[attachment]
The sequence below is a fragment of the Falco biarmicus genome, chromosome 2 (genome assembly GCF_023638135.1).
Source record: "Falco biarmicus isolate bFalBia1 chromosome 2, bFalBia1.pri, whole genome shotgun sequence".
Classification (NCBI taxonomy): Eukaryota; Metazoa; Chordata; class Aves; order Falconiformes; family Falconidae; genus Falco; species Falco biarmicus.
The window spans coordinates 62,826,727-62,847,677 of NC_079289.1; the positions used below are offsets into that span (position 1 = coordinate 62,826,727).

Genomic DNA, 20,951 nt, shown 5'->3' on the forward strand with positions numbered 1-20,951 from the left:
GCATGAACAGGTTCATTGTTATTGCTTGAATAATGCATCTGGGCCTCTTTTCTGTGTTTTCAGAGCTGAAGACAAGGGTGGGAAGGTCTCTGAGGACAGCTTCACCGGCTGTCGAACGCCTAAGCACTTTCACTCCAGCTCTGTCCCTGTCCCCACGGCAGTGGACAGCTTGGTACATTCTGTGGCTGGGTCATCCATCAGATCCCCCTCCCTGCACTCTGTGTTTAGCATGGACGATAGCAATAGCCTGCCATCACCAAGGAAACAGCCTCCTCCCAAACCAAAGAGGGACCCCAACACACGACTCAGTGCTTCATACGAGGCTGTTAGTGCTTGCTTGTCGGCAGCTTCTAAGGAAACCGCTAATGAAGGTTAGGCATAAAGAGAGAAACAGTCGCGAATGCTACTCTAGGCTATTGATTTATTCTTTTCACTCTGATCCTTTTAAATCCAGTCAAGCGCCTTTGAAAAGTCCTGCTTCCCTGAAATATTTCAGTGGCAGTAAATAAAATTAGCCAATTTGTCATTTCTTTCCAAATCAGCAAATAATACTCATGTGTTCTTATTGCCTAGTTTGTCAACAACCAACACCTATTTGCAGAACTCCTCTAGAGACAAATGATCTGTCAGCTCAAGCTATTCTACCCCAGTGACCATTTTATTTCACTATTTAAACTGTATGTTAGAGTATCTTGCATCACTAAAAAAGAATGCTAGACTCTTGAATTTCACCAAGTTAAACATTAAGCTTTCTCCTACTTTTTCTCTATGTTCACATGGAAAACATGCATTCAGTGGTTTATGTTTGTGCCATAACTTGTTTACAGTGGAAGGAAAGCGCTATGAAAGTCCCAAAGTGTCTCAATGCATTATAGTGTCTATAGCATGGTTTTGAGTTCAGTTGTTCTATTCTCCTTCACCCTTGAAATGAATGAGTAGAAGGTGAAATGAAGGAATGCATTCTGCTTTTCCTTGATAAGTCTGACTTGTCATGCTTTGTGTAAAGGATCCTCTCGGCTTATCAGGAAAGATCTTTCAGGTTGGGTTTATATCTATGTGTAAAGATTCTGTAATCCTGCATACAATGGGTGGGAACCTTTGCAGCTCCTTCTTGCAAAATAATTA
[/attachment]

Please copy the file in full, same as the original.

The sequence below is a fragment of the Falco biarmicus genome, chromosome 2 (genome assembly GCF_023638135.1).
Source record: "Falco biarmicus isolate bFalBia1 chromosome 2, bFalBia1.pri, whole genome shotgun sequence".
Classification (NCBI taxonomy): Eukaryota; Metazoa; Chordata; class Aves; order Falconiformes; family Falconidae; genus Falco; species Falco biarmicus.
The window spans coordinates 62,826,727-62,847,677 of NC_079289.1; the positions used below are offsets into that span (position 1 = coordinate 62,826,727).

Genomic DNA, 20,951 nt, shown 5'->3' on the forward strand with positions numbered 1-20,951 from the left:
GCATGAACAGGTTCATTGTTATTGCTTGAATAATGCATCTGGGCCTCTTTTCTGTGTTTTCAGAGCTGAAGACAAGGGTGGGAAGGTCTCTGAGGACAGCTTCACCGGCTGTCGAACGCCTAAGCACTTTCACTCCAGCTCTGTCCCTGTCCCCACGGCAGTGGACAGCTTGGTACATTCTGTGGCTGGGTCATCCATCAGATCCCCCTCCCTGCACTCTGTGTTTAGCATGGACGATAGCAATAGCCTGCCATCACCAAGGAAACAGCCTCCTCCCAAACCAAAGAGGGACCCCAACACACGACTCAGTGCTTCATACGAGGCTGTTAGTGCTTGCTTGTCGGCAGCTTCTAAGGAAACCGCTAATGAAGGTTAGGCATAAAGAGAGAAACAGTCGCGAATGCTACTCTAGGCTATTGATTTATTCTTTTCACTCTGATCCTTTTAAATCCAGTCAAGCGCCTTTGAAAAGTCCTGCTTCCCTGAAATATTTCAGTGGCAGTAAATAAAATTAGCCAATTTGTCATTTCTTTCCAAATCAGCAAATAATACTCATGTGTTCTTATTGCCTAGTTTGTCAACAACCAACACCTATTTGCAGAACTCCTCTAGAGACAAATGATCTGTCAGCTCAAGCTATTCTACCCCAGTGACCATTTTATTTCACTATTTAAACTGTATGTTAGAGTATCTTGCATCACTAAAAAAGAATGCTAGACTCTTGAATTTCACCAAGTTAAACATTAAGCTTTCTCCTACTTTTTCTCTATGTTCACATGGAAAACATGCATTCAGTGGTTTATGTTTGTGCCATAACTTGTTTACAGTGGAAGGAAAGCGCTATGAAAGTCCCAAAGTGTCTCAATGCATTATAGTGTCTATAGCATGGTTTTGAGTTCAGTTGTTCTATTCTCCTTCACCCTTGAAATGAATGAGTAGAAGGTGAAATGAAGGAATGCATTCTGCTTTTCCTTGATAAGTCTGACTTGTCATGCTTTGTGTAAAGGATCCTCTCGGCTTATCAGGAAAGATCTTTCAGGTTGGGTTTATATCTATGTGTAAAGATTCTGTAATCCTGCATACAATGGGTGGGAACCTTTGCAGCTCCTTCTTGCAAAATAATTA